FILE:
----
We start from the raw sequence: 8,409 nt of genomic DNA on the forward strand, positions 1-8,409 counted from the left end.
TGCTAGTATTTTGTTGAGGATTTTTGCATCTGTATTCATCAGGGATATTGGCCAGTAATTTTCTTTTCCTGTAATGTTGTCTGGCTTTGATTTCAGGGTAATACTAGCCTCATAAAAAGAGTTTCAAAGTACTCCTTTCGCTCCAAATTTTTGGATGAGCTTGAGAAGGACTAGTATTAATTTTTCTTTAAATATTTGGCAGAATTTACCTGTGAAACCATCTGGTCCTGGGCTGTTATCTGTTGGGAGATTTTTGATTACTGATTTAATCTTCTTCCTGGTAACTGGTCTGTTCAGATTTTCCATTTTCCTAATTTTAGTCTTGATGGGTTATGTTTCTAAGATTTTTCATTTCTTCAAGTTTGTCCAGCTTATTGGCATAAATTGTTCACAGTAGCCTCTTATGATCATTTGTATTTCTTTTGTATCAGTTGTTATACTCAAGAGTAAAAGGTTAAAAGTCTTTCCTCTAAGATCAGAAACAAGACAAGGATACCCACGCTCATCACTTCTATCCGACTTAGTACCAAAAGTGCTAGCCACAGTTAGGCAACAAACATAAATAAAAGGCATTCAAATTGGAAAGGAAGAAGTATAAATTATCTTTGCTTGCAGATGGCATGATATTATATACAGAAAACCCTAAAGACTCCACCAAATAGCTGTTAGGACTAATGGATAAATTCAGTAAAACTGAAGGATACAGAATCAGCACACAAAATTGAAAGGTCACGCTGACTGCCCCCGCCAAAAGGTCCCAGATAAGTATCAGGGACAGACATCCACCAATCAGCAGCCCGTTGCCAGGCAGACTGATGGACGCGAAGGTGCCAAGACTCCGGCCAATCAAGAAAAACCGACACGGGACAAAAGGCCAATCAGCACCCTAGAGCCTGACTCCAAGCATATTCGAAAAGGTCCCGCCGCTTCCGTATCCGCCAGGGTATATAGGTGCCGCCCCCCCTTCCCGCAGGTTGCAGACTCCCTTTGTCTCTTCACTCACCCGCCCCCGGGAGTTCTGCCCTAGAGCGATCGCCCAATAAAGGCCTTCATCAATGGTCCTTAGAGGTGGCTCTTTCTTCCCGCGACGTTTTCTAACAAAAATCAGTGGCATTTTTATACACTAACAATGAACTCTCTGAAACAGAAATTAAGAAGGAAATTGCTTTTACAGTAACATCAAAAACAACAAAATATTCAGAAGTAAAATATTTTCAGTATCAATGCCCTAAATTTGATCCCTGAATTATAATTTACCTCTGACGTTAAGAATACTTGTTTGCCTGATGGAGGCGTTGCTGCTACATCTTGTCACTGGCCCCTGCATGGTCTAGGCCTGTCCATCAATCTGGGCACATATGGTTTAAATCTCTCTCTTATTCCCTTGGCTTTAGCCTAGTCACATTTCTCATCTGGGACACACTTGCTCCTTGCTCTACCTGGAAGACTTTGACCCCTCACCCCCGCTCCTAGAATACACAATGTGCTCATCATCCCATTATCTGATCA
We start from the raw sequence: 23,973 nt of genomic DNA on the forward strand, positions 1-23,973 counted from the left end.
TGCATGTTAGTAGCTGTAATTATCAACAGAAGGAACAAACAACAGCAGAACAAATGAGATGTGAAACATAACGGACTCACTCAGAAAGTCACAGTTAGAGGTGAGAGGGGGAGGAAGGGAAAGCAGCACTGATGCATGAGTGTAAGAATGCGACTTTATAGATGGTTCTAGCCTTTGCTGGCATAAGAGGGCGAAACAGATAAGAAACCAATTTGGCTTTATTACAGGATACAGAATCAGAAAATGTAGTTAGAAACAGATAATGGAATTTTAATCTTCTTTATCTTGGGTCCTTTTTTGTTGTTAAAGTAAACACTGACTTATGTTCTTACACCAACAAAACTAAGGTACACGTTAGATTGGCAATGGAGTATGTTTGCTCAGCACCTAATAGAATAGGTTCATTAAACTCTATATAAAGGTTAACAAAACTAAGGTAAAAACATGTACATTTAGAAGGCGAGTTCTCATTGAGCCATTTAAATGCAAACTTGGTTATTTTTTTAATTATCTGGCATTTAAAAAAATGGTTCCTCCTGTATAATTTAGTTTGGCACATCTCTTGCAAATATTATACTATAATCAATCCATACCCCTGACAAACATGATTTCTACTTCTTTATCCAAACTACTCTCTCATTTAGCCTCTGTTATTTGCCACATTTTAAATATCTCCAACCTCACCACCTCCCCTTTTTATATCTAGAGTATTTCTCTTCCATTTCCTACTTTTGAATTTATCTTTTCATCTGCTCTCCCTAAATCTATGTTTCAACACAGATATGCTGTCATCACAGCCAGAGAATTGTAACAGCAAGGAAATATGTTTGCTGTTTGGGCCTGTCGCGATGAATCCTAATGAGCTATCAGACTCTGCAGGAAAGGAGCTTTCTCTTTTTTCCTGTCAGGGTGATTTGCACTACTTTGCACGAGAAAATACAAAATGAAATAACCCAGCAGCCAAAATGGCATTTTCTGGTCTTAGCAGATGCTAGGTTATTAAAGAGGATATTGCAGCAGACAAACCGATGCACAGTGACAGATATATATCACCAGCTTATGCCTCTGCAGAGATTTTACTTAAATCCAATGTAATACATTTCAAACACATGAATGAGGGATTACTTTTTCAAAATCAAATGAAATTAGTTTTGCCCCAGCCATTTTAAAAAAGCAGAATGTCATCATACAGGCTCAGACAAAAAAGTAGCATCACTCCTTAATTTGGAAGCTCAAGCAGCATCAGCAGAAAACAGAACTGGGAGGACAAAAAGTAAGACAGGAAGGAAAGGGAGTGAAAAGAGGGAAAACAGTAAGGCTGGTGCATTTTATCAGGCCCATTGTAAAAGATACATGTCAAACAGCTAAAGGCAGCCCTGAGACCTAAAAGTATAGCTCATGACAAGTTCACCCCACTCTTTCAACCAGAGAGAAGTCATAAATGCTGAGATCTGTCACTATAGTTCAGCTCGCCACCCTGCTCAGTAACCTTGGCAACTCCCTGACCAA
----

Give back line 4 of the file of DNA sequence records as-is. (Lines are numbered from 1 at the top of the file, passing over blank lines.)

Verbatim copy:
TGCATGTTAGTAGCTGTAATTATCAACAGAAGGAACAAACAACAGCAGAACAAATGAGATGTGAAACATAACGGACTCACTCAGAAAGTCACAGTTAGAGGTGAGAGGGGGAGGAAGGGAAAGCAGCACTGATGCATGAGTGTAAGAATGCGACTTTATAGATGGTTCTAGCCTTTGCTGGCATAAGAGGGCGAAACAGATAAGAAACCAATTTGGCTTTATTACAGGATACAGAATCAGAAAATGTAGTTAGAAACAGATAATGGAATTTTAATCTTCTTTATCTTGGGTCCTTTTTTGTTGTTAAAGTAAACACTGACTTATGTTCTTACACCAACAAAACTAAGGTACACGTTAGATTGGCAATGGAGTATGTTTGCTCAGCACCTAATAGAATAGGTTCATTAAACTCTATATAAAGGTTAACAAAACTAAGGTAAAAACATGTACATTTAGAAGGCGAGTTCTCATTGAGCCATTTAAATGCAAACTTGGTTATTTTTTTAATTATCTGGCATTTAAAAAAATGGTTCCTCCTGTATAATTTAGTTTGGCACATCTCTTGCAAATATTATACTATAATCAATCCATACCCCTGACAAACATGATTTCTACTTCTTTATCCAAACTACTCTCTCATTTAGCCTCTGTTATTTGCCACATTTTAAATATCTCCAACCTCACCACCTCCCCTTTTTATATCTAGAGTATTTCTCTTCCATTTCCTACTTTTGAATTTATCTTTTCATCTGCTCTCCCTAAATCTATGTTTCAACACAGATATGCTGTCATCACAGCCAGAGAATTGTAACAGCAAGGAAATATGTTTGCTGTTTGGGCCTGTCGCGATGAATCCTAATGAGCTATCAGACTCTGCAGGAAAGGAGCTTTCTCTTTTTTCCTGTCAGGGTGATTTGCACTACTTTGCACGAGAAAATACAAAATGAAATAACCCAGCAGCCAAAATGGCATTTTCTGGTCTTAGCAGATGCTAGGTTATTAAAGAGGATATTGCAGCAGACAAACCGATGCACAGTGACAGATATATATCACCAGCTTATGCCTCTGCAGAGATTTTACTTAAATCCAATGTAATACATTTCAAACACATGAATGAGGGATTACTTTTTCAAAATCAAATGAAATTAGTTTTGCCCCAGCCATTTTAAAAAAGCAGAATGTCATCATACAGGCTCAGACAAAAAAGTAGCATCACTCCTTAATTTGGAAGCTCAAGCAGCATCAGCAGAAAACAGAACTGGGAGGACAAAAAGTAAGACAGGAAGGAAAGGGAGTGAAAAGAGGGAAAACAGTAAGGCTGGTGCATTTTATCAGGCCCATTGTAAAAGATACATGTCAAACAGCTAAAGGCAGCCCTGAGACCTAAAAGTATAGCTCATGACAAGTTCACCCCACTCTTTCAACCAGAGAGAAGTCATAAATGCTGAGATCTGTCACTATAGTTCAGCTCGCCACCCTGCTCAGTAACCTTGGCAACTCCCTGACCAA